I know that many people have commented on this movie giving it rave reviews, but I really must disagree. I won't comment on the acting- It's personal opinion whether it's over the top, or realistic, or whatever- the court scenes are my main issue with the film. Throughout the movie, I found myself wondering how the two lawyers managed to get so high up in the business; they neglected to research their cases at all, and seemed to believe that the only measure of a good lawyer was how loud they could yell. In fact, they seemed to feel that they didn't even have to make a decent point as long as they were yelling. At one point, the lawyer played by Tracy tries to make a point, and sees that the jury does not understand... and then does not explain it. The lawyers also took to arguing between themselves in the middle of the courtroom- and the judge let them. Furthermore I felt that I could have done a better job defending the teacher, and I am not even close to being a lawyer. I'm sure this is a very well made movie, and the actors are certainly excellent... but to call it thought provoking and almost perfect is going too far.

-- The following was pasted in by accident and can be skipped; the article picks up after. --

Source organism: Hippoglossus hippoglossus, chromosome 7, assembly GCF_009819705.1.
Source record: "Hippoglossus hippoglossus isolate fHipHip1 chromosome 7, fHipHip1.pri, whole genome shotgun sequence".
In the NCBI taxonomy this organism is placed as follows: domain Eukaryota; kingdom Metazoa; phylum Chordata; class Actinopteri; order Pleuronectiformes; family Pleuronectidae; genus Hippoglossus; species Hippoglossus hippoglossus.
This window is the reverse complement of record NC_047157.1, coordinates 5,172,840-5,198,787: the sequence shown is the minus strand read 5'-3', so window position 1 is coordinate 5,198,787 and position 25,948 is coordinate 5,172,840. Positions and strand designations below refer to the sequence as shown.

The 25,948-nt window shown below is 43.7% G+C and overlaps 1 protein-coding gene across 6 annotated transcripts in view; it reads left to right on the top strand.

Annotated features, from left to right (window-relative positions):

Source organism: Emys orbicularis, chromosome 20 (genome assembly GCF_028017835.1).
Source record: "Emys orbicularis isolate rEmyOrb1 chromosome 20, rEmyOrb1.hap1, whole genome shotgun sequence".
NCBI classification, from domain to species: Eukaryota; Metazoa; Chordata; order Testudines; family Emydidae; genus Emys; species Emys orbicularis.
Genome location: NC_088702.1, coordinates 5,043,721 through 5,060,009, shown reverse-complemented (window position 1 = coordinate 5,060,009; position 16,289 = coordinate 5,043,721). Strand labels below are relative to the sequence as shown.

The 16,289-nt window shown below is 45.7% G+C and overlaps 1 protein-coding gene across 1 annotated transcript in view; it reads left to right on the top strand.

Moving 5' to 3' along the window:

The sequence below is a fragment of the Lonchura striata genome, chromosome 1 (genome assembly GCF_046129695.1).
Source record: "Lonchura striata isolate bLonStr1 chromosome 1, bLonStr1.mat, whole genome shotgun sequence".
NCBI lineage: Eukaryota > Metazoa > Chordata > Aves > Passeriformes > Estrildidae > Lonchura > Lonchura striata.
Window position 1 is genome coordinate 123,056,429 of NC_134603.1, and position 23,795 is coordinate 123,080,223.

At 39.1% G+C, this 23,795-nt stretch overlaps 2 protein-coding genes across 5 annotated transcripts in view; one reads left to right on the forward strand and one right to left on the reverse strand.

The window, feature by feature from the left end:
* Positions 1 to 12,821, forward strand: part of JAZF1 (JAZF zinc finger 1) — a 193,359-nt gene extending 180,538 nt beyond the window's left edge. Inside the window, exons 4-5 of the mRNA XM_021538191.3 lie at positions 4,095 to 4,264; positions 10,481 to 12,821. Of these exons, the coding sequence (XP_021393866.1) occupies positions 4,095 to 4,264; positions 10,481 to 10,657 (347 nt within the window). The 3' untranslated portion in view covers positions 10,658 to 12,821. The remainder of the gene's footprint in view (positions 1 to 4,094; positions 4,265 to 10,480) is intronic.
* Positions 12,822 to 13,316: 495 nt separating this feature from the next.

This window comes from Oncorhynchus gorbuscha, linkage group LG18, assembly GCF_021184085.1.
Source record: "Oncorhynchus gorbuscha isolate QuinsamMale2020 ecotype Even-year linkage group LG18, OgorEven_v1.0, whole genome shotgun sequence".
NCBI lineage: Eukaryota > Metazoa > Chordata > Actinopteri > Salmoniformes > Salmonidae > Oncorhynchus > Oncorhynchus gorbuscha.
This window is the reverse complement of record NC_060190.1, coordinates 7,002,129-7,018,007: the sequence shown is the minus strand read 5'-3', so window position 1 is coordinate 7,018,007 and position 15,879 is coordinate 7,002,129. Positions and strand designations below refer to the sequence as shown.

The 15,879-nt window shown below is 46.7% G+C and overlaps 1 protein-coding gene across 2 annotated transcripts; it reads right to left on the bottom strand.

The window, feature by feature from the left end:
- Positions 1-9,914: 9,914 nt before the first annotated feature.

The flaw permeating most reviews of this film is the tendency to
predominantly fall on one side or another on the philosophical and
scientific clash of facts, ideas, and beliefs.
Movies, quite literally, are an expression, and piece of art. A combination of talent brought together to create. That is the purpose of this account, not to judge on the basis of persuasion and the legislation of behavior and thought. But it is a review of this as just that, a movie.
As such it is a slick and standard production of a real life event. Two great and aging actors are brought together to perform and boy do they ever. It might even be accurate to say that they are above their game. That is to say, they both come very close to the edge and are in constant danger of plummeting to the depths of a ham-fisted Hell.
The religious hymns and popular songs are also used to such an extreme so that, unintentionally irritate rather than back-beat the proceedings and end up more of a brow beat. The assault on the senses does not stop there. Almost every character is so overblown and over baked with frantic speech and gestures that it is hard to take seriously.
This might work in a piece of satire or parody but is completely out of place, in a place, where serious cultural, scientific and philosophical ideas are intended to be debated. This would have been a much more effective piece of communicative art, and a lot more entertaining, if it had turned down the volume and toned down the baleful banter.